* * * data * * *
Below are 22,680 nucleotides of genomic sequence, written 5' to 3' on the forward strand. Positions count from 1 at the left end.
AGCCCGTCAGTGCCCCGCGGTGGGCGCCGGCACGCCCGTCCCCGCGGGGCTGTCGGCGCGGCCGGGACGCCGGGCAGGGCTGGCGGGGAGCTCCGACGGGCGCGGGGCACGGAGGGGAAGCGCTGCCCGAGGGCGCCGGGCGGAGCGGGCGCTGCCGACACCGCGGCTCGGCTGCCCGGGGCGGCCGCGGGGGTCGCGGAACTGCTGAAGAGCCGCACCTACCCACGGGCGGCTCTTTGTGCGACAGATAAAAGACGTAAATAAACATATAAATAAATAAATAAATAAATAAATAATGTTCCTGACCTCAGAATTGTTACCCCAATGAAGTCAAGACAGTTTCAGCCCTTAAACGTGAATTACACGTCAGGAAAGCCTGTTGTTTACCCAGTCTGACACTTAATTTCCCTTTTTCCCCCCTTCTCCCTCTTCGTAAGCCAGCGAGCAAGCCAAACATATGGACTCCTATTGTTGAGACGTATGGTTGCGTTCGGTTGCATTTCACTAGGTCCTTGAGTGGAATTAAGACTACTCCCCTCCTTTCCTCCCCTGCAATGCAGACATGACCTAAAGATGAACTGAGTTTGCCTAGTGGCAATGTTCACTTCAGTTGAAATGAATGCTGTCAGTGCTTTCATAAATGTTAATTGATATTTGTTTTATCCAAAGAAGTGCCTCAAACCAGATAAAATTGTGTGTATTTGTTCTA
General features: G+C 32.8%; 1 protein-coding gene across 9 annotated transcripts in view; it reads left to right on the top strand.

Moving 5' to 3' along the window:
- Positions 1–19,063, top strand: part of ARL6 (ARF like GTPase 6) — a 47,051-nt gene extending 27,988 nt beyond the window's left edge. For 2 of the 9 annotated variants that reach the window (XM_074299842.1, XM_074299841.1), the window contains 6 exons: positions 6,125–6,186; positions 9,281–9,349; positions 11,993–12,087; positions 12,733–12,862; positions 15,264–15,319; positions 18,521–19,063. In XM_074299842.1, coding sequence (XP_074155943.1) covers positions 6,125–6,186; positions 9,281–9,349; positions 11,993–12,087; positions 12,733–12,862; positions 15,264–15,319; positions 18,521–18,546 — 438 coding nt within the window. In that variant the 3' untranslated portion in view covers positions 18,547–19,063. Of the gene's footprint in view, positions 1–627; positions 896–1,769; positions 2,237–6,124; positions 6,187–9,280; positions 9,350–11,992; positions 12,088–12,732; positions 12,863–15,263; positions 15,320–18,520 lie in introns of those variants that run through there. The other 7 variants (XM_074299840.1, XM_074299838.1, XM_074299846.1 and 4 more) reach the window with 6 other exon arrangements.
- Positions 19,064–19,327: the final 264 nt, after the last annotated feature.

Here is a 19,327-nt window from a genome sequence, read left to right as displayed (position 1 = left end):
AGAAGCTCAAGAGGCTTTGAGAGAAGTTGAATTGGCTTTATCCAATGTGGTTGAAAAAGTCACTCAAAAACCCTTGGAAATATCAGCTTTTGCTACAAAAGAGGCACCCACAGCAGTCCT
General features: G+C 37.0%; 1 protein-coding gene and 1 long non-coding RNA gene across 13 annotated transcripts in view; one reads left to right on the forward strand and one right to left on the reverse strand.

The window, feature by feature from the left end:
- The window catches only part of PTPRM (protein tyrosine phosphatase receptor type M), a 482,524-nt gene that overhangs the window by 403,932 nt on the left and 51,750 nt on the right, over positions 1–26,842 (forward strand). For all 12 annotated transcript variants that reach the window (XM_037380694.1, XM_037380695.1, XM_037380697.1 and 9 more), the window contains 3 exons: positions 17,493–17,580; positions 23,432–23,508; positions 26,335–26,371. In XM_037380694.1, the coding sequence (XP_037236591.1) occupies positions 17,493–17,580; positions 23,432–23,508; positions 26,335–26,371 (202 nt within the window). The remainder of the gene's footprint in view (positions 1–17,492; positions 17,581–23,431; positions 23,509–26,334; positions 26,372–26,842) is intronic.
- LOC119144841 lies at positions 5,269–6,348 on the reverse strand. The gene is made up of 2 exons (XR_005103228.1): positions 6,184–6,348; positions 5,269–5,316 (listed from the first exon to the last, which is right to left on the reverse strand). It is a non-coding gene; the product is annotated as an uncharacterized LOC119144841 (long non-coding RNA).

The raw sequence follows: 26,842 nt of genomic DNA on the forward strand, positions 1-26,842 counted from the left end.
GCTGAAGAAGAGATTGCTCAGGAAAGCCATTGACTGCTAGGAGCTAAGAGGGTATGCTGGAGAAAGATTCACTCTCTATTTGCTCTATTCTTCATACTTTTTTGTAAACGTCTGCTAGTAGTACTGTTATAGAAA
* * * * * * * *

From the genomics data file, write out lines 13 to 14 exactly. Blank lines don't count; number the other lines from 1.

The raw sequence follows: 26,842 nt of genomic DNA on the forward strand, positions 1-26,842 counted from the left end.
GCTGAAGAAGAGATTGCTCAGGAAAGCCATTGACTGCTAGGAGCTAAGAGGGTATGCTGGAGAAAGATTCACTCTCTATTTGCTCTATTCTTCATACTTTTTTGTAAACGTCTGCTAGTAGTACTGTTATAGAAA